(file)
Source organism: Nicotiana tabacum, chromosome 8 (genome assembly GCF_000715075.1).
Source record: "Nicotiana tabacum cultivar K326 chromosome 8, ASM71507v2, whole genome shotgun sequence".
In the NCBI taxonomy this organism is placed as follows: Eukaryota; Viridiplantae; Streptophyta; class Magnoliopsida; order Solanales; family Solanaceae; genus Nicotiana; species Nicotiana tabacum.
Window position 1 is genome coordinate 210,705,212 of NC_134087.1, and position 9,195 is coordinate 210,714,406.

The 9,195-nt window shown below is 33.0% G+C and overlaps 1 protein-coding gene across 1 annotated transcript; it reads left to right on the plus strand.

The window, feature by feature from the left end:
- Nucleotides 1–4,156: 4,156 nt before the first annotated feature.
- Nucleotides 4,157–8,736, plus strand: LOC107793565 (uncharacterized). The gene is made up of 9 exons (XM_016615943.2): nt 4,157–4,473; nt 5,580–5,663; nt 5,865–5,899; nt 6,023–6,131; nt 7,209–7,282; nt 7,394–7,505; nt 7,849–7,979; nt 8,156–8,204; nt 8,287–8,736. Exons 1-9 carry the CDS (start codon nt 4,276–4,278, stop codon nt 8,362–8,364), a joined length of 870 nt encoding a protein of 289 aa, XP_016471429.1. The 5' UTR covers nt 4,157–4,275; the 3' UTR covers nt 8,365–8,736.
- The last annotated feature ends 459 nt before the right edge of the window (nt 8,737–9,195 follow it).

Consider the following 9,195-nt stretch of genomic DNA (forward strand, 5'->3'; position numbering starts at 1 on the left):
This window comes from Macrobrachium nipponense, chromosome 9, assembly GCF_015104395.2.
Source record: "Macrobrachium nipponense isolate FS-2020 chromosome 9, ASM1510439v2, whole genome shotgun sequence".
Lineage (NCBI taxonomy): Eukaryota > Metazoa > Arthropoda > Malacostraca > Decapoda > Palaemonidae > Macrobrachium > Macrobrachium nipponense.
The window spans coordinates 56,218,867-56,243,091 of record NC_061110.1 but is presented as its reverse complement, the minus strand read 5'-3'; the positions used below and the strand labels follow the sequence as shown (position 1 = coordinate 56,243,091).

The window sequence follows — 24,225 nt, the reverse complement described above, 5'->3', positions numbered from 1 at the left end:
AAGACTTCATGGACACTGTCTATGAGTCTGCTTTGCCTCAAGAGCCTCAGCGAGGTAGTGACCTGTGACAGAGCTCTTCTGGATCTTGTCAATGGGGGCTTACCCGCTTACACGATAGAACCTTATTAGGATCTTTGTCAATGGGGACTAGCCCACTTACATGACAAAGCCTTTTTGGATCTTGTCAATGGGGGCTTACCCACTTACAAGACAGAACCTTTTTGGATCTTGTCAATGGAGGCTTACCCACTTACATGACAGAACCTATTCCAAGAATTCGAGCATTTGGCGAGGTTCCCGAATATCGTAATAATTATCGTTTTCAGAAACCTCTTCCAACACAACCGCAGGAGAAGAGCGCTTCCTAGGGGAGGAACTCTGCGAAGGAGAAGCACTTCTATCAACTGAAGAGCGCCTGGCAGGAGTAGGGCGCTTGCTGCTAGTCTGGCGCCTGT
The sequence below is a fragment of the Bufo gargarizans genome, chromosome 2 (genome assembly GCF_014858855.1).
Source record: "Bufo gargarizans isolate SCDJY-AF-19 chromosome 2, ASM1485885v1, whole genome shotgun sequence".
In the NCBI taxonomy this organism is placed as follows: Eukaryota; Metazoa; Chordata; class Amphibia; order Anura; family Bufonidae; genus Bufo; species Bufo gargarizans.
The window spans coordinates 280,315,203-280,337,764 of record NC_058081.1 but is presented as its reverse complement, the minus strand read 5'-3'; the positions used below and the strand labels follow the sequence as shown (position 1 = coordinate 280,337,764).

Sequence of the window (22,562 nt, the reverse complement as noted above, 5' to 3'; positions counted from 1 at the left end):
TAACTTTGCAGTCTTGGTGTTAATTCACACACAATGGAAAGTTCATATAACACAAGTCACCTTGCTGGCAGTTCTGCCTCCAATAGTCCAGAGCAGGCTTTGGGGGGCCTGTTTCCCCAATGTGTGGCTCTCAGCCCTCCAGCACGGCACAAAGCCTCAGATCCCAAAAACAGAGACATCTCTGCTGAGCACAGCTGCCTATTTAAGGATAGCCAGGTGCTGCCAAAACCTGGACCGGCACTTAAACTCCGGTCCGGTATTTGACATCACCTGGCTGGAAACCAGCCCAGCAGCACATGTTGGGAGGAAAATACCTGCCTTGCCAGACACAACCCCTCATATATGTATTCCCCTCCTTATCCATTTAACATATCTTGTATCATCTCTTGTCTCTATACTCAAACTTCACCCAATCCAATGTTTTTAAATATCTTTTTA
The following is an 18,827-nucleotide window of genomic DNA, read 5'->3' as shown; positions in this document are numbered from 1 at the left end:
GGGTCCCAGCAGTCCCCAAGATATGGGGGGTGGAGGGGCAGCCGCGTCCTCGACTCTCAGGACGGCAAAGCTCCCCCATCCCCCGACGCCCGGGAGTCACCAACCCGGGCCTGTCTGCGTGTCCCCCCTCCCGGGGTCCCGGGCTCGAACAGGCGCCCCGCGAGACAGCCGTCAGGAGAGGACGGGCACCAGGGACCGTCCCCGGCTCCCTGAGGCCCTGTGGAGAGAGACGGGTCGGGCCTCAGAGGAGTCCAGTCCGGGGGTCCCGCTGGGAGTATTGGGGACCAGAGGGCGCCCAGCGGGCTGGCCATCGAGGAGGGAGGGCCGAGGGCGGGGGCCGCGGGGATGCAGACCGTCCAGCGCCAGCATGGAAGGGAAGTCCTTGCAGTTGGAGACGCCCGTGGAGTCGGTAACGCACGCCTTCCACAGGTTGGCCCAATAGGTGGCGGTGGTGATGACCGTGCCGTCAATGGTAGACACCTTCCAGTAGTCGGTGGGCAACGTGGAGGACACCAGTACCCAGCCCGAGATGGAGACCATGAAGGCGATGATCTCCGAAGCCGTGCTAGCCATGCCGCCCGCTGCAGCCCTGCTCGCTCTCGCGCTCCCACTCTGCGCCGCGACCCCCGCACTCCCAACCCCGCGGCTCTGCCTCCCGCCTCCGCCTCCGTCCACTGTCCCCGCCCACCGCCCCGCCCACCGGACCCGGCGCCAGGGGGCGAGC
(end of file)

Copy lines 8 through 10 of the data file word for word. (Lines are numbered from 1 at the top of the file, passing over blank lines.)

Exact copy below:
- Nucleotides 4,157–8,736, plus strand: LOC107793565 (uncharacterized). The gene is made up of 9 exons (XM_016615943.2): nt 4,157–4,473; nt 5,580–5,663; nt 5,865–5,899; nt 6,023–6,131; nt 7,209–7,282; nt 7,394–7,505; nt 7,849–7,979; nt 8,156–8,204; nt 8,287–8,736. Exons 1-9 carry the CDS (start codon nt 4,276–4,278, stop codon nt 8,362–8,364), a joined length of 870 nt encoding a protein of 289 aa, XP_016471429.1. The 5' UTR covers nt 4,157–4,275; the 3' UTR covers nt 8,365–8,736.
- The last annotated feature ends 459 nt before the right edge of the window (nt 8,737–9,195 follow it).

Consider the following 9,195-nt stretch of genomic DNA (forward strand, 5'->3'; position numbering starts at 1 on the left):